This is all codified in Wisconsin Statute 940.225, which says that sexual contact without consent counts as sexual assault.
First-Degree Sexual Battery
Under the law, first-degree sexual battery is referred to as assault. It is sexual contact or intercourse with someone who doesn’t consent, and that causes pregnancy or great bodily harm. If you commit this type of sexual battery through threats of violence, whether or not it involves a deadly weapon, you’re looking at a Class B felony that could put you in prison for up to 60 years.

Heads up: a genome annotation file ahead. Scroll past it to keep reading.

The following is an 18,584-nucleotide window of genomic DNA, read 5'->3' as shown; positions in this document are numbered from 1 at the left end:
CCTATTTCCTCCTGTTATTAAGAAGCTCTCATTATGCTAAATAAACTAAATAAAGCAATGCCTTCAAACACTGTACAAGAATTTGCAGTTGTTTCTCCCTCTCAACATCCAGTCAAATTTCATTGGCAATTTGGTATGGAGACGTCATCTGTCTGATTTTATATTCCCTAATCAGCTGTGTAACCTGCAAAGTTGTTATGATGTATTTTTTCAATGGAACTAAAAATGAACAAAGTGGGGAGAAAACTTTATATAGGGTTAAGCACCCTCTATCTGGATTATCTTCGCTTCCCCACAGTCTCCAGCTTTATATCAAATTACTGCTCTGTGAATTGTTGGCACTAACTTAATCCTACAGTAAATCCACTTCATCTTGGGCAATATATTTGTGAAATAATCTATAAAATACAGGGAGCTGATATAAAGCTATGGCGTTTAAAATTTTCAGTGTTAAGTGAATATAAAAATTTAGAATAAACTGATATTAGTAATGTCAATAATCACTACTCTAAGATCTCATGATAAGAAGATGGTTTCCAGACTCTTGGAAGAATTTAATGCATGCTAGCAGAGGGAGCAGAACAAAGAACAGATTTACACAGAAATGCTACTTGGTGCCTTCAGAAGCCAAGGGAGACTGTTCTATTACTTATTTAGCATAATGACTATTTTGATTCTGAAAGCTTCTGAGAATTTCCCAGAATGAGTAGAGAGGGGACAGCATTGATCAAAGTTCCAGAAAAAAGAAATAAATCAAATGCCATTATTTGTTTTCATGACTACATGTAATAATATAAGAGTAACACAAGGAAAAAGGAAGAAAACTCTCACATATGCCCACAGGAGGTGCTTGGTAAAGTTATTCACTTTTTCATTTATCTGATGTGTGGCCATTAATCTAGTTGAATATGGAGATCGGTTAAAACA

Second-Degree Sexual Battery
Second-degree sexual assault is nonconsensual sexual contact or sexual intercourse that causes the victim illness, moderate injury or mental harm. Sexual contact with people who can’t give consent falls under this category, too. This type of assault is a Class C felony, which can carry a penalty of up to 40 years in prison.
Third-Degree Sexual Battery
Third-degree sexual battery is sexual intercourse or content without consent, including acts intended to degrade the victim or arouse the defendant. It carries a possible penalty of up to 10 years in prison.
Fourth-Degree Sexual Battery
Fourth-degree sexual battery – called assault under the law – is sexual contact without consent (but not the type of assault that would count as third-degree sexual battery). It’s a Class A misdemeanor, which carries a possible penalty of up to 9 months in jail.
What if You’re Charged With Sexual Battery?